We have heard many times from our municipal partners, as I mentioned, that stalled development and unused service capacity can be a barrier to meeting provincial housing targets. For example, seven municipalities have reported that over 70,000 housing units with planning approval have remained inactive for at least two years. For that reason, we’re proposing a use-it-or-lose-it process. This process will help address stalled developments and support efficient allocation of housing-enabling infrastructure, such as water and sewage servicing capacity.

If passed, our proposed changes to the Planning Act, Municipal Act and the City of Toronto Act would enable municipalities to adopt policies setting out how sewage and water servicing capacity can be allocated or reallocated to developments that are ready to proceed. This will result in fewer barriers and fewer delays prior to construction—or put another way, this will get shovels in the ground faster.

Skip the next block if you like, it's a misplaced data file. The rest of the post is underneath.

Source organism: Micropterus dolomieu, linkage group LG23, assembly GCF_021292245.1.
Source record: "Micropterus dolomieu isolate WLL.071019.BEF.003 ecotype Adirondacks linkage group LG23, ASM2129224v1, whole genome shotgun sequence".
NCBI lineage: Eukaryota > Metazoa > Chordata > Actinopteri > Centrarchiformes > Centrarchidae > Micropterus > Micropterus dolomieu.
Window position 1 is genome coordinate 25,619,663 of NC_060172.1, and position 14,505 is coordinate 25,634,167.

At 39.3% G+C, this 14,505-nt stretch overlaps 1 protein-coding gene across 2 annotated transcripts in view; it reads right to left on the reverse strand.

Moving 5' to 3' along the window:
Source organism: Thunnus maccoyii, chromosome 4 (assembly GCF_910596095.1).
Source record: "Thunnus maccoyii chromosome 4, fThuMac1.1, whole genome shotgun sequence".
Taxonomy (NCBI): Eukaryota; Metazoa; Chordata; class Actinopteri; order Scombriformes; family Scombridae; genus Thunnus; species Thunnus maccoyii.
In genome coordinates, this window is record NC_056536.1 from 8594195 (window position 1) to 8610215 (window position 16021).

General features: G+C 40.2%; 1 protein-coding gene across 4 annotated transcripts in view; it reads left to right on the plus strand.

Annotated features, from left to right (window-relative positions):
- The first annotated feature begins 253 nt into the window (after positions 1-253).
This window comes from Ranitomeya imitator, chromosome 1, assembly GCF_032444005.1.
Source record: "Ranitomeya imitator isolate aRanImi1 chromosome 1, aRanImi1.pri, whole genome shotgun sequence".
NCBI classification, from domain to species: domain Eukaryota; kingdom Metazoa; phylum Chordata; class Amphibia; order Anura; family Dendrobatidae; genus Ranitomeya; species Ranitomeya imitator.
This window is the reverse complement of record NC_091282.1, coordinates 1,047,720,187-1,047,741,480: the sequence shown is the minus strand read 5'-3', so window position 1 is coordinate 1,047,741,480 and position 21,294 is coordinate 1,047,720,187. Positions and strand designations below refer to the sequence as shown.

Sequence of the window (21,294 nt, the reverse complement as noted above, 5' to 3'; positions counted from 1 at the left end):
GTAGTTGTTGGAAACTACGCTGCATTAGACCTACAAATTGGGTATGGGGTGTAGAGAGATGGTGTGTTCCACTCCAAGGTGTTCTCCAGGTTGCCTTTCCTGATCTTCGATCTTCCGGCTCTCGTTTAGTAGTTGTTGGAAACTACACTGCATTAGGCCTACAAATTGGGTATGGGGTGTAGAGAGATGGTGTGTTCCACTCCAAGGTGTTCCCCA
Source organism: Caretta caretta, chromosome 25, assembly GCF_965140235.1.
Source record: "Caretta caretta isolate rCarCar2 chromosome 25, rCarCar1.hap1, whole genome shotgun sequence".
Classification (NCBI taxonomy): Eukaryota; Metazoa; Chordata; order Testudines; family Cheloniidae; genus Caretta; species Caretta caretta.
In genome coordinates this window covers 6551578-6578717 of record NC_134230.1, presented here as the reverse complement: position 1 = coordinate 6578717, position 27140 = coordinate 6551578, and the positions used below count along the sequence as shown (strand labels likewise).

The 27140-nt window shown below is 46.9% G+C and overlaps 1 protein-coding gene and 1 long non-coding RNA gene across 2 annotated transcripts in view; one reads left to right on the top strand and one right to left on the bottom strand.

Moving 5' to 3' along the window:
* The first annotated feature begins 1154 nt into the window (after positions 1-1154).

I know the Minister of Municipal Affairs and Housing spoke earlier. We meet often with AMO and ROMA as well as many other municipal associations in Ontario, and they have stressed the feedback to us around addressing stalled development.

Consulting with our municipal partners was very important with this legislation, and so we are enabling municipalities to better use existing revenue tools to pay for the development of housing-enabling infrastructure and other needs. We would do this through our proposal to eliminate the five-year phase-in of development charge rates.

Speaker, let me remind you that development charges are fees that municipalities can apply to a new development or redevelopment to help pay for the capital costs of infrastructure that may support this new growth.